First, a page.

The Middle Way
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Thursday morning lecture
December 9, 1965
Los Altos box transcript. Exact copy entered onto disk and emailed to D Chadwick by GM 07/16/08.
File name: 65-12-09: The Middle Way (Not Verbatim); #no-audio
Here we recite the sutra just once but in Zen Center we recite three times. The first one is for direct disciples of Buddha. We call them arhat. Arhat means the disciples who completed their way. Arhat. But Mahayana Buddhists called them Hinayana which means small vehicle. Small vehicle means Hinayana. They called themselves great vehicle while direct disciples of Buddha was called Hinayana or small vehicle. That is not so fair but actually they called themselves great and called other Buddhists small vehicle. But in Soto way we respect the direct disciples. So first of all we recite the sutra for the Hinayana Buddhists. This is one of the characteristics of Soto way. And our way is not Hinayana or Mahayana. Our way is Buddha’s way -- not small vehicle or great vehicle. There’s no vehicle in Buddha’s way. Our way is not only Buddha’s way, but also it is, maybe, we, human beings way. So before Buddha we count seven Buddhas. Buddha is the seventh one. Buddha is not the first one. But this is another characteristic of our way. So teachers of Buddha is also -- we should respect them, but -- so Dogen Zenji did not like to call Zen -- to call themselves Zen. He says, ‘We are just disciples of Buddha”. So some people say Soto Zen -- Zen which transcend Zen is Soto Zen.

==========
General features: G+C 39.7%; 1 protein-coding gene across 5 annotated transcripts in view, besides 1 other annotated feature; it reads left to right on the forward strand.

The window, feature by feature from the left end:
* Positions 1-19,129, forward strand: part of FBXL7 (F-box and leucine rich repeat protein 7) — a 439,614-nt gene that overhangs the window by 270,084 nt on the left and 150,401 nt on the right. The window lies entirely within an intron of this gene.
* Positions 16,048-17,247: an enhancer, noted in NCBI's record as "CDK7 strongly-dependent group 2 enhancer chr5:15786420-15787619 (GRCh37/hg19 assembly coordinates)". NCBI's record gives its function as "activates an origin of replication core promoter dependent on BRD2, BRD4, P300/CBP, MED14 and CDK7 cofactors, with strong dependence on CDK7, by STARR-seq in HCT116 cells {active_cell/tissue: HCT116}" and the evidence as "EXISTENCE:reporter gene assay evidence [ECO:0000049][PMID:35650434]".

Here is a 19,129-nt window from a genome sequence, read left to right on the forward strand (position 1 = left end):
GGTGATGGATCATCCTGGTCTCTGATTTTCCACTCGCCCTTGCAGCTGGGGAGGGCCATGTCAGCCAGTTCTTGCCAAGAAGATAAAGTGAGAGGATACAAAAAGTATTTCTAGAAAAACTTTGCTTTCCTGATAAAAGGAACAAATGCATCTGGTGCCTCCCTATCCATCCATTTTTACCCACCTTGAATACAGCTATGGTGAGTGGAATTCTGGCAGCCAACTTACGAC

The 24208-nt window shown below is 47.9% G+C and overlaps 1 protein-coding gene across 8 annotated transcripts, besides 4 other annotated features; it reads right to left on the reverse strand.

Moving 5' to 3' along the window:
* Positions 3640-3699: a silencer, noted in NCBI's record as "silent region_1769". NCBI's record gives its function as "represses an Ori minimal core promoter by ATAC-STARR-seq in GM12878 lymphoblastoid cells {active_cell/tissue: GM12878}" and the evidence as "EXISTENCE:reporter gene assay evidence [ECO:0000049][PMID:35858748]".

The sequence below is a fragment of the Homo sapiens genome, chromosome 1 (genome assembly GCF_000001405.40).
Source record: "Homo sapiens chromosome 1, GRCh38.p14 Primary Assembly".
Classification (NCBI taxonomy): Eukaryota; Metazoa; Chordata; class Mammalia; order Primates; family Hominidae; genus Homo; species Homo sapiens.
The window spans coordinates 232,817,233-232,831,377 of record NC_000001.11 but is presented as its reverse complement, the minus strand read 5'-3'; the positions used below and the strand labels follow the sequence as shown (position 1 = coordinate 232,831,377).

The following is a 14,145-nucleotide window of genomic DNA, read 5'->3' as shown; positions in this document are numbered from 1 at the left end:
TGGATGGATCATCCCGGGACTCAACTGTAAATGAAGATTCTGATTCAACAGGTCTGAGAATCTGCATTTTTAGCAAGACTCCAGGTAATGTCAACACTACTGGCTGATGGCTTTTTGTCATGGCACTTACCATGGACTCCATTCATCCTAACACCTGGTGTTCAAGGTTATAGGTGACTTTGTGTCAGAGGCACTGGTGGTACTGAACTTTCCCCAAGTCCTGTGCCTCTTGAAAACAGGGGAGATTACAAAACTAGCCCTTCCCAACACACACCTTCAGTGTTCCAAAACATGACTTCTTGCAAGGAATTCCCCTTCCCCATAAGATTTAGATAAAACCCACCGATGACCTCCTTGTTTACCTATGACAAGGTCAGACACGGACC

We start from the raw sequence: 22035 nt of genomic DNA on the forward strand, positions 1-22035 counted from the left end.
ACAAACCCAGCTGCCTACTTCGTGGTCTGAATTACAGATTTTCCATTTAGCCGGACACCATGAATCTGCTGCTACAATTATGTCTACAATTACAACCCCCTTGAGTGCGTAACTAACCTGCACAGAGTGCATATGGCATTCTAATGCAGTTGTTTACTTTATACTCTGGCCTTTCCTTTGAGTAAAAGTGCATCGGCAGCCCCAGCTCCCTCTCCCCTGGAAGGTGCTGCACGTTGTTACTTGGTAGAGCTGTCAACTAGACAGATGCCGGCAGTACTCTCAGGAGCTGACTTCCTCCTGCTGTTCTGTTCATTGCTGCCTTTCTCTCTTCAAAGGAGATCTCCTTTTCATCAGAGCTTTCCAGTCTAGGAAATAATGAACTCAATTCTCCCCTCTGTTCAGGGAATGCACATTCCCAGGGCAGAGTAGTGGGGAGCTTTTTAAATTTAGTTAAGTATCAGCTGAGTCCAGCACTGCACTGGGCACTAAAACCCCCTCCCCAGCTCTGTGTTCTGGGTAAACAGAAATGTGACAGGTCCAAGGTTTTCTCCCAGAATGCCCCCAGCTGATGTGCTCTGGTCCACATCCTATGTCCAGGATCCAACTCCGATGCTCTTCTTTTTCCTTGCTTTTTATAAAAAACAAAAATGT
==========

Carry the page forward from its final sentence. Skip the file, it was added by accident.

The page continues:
But to attain this kind of Big Mind is our way and why we practice Zen. Without this Big Mind various practice of Buddhism will not work. When various schools based on this practice -- this great practice -- every school has its own meaning, but if we have no background which is -- which will cover every school, all the schools of Buddhism, the Buddhism will divide into various schools without any connection, or without any mutual understanding. So we have to acknowledge that we are Soto school -- we are students of Soto school but that does not mean we are one independent school from Buddhism. We are all Buddhists but as we are raised in some particular family, Buddhism also has many families in which many people will be raised. It is difficult to raise all the boys and girls in only in kindergarten or in grammar school. So we have to have some families. So we are Soto family but we are also -- we have to go to school -- public school or private school -- whatever it is -- we have to join some institute of human being. That is Buddhism. This kind of understanding is not only Soto way of understanding. This is original understanding of Buddhism. The most learned and bright student of Buddha, called Ananda -- Ananda was the most learned and bright student. But unfortunately, or fortunately, he well in love with some girl -- a beautiful girl -- he was enchanted by her. And Buddha once told him -- Buddha became very sympathetic with him -- and told him -- once Buddha told him, watching incense table in front of him -- in front of Buddha -- and he said, ‘I see the incense table right here”. Ananda said, “Yes, I see the table with you, and I see you too. I think I have seen you. I have acknowledged you.” -- he said -- Ananda said. You know this is -- this means -- ”I see something. I see something and Buddha sees something, too and -- in the same way.” And Ananda thought the way I see something should be the same with the way of -- with same as Buddha’s way to see something -- some special thing. That was, you know, hidden meaning. But Buddha said -- Ananda said I see the same thing as you see, in the same way, and I know how you feel about it. He didn’t say so, but it means I see the same thing and I see you too. And Buddha said that you see the table or the stool -- stand -- incense stand which I see is all right but if I don’t see anything, what will you see?. He said now I see something -- some particular thing, and you see some particular thing -- maybe the same way -- that is all right. But what will you do -- what will you see if I don’t see anything -- when I don’t see anything -- when I shut my eyes?